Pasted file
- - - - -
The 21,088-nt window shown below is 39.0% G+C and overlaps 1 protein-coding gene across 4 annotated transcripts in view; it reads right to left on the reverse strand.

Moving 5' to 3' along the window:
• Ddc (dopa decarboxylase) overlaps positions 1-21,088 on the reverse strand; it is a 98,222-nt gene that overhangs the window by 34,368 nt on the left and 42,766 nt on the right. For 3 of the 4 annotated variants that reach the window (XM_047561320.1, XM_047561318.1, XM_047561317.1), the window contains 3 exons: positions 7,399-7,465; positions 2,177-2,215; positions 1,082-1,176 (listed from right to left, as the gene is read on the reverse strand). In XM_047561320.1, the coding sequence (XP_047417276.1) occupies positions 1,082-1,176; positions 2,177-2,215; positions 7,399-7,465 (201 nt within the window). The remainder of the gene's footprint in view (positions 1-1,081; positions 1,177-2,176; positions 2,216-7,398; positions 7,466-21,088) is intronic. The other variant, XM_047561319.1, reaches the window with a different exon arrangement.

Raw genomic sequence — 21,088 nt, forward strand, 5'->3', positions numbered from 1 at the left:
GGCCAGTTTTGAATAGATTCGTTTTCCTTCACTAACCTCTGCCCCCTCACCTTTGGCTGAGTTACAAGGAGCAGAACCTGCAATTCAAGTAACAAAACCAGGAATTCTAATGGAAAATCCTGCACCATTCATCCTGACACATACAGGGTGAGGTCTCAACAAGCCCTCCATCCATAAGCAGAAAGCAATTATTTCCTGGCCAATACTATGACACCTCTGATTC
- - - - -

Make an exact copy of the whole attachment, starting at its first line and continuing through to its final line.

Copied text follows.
The 21,088-nt window shown below is 39.0% G+C and overlaps 1 protein-coding gene across 4 annotated transcripts in view; it reads right to left on the reverse strand.

Moving 5' to 3' along the window:
• Ddc (dopa decarboxylase) overlaps positions 1-21,088 on the reverse strand; it is a 98,222-nt gene that overhangs the window by 34,368 nt on the left and 42,766 nt on the right. For 3 of the 4 annotated variants that reach the window (XM_047561320.1, XM_047561318.1, XM_047561317.1), the window contains 3 exons: positions 7,399-7,465; positions 2,177-2,215; positions 1,082-1,176 (listed from right to left, as the gene is read on the reverse strand). In XM_047561320.1, the coding sequence (XP_047417276.1) occupies positions 1,082-1,176; positions 2,177-2,215; positions 7,399-7,465 (201 nt within the window). The remainder of the gene's footprint in view (positions 1-1,081; positions 1,177-2,176; positions 2,216-7,398; positions 7,466-21,088) is intronic. The other variant, XM_047561319.1, reaches the window with a different exon arrangement.

Raw genomic sequence — 21,088 nt, forward strand, 5'->3', positions numbered from 1 at the left:
GGCCAGTTTTGAATAGATTCGTTTTCCTTCACTAACCTCTGCCCCCTCACCTTTGGCTGAGTTACAAGGAGCAGAACCTGCAATTCAAGTAACAAAACCAGGAATTCTAATGGAAAATCCTGCACCATTCATCCTGACACATACAGGGTGAGGTCTCAACAAGCCCTCCATCCATAAGCAGAAAGCAATTATTTCCTGGCCAATACTATGACACCTCTGATTC